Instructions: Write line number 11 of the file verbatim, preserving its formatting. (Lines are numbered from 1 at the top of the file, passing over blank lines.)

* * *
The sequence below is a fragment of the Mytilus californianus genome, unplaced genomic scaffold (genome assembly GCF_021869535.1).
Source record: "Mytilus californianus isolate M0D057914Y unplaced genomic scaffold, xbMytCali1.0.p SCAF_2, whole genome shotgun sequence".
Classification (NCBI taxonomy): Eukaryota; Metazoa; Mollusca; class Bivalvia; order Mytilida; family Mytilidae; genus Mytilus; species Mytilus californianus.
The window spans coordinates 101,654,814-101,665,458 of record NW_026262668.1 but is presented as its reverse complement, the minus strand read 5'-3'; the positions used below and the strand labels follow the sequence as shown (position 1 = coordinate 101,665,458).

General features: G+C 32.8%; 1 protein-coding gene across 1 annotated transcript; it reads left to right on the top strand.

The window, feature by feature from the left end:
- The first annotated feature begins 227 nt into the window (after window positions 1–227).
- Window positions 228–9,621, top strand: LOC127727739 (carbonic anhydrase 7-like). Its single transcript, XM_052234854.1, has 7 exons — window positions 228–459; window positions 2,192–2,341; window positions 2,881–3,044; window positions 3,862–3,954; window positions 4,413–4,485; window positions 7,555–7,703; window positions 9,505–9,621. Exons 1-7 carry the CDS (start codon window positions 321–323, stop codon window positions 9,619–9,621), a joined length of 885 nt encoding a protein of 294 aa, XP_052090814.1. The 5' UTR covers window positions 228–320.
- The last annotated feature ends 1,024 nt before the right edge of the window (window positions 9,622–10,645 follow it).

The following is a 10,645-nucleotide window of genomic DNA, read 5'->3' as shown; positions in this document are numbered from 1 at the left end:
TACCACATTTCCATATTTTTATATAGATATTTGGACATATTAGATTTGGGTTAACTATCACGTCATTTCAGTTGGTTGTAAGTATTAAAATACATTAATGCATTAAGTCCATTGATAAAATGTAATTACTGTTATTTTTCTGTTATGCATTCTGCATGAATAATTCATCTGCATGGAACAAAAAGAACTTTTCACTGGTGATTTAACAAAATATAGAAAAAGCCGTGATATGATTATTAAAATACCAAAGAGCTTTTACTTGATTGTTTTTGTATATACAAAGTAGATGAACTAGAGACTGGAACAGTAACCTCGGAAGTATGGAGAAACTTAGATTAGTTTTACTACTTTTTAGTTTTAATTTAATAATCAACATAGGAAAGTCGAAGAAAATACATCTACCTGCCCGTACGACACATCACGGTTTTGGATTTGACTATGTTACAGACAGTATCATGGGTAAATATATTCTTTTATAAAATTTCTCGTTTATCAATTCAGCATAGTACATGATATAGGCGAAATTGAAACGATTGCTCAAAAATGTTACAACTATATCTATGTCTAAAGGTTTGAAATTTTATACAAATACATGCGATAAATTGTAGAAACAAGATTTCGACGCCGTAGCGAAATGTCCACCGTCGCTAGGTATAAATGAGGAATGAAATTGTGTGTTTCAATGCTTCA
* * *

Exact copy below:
TACCACATTTCCATATTTTTATATAGATATTTGGACATATTAGATTTGGGTTAACTATCACGTCATTTCAGTTGGTTGTAAGTATTAAAATACATTAATGCATTAAGTCCATTGATAAAATGTAATTACTGTTATTTTTCTGTTATGCATTCTGCATGAATAATTCATCTGCATGGAACAAAAAGAACTTTTCACTGGTGATTTAACAAAATATAGAAAAAGCCGTGATATGATTATTAAAATACCAAAGAGCTTTTACTTGATTGTTTTTGTATATACAAAGTAGATGAACTAGAGACTGGAACAGTAACCTCGGAAGTATGGAGAAACTTAGATTAGTTTTACTACTTTTTAGTTTTAATTTAATAATCAACATAGGAAAGTCGAAGAAAATACATCTACCTGCCCGTACGACACATCACGGTTTTGGATTTGACTATGTTACAGACAGTATCATGGGTAAATATATTCTTTTATAAAATTTCTCGTTTATCAATTCAGCATAGTACATGATATAGGCGAAATTGAAACGATTGCTCAAAAATGTTACAACTATATCTATGTCTAAAGGTTTGAAATTTTATACAAATACATGCGATAAATTGTAGAAACAAGATTTCGACGCCGTAGCGAAATGTCCACCGTCGCTAGGTATAAATGAGGAATGAAATTGTGTGTTTCAATGCTTCA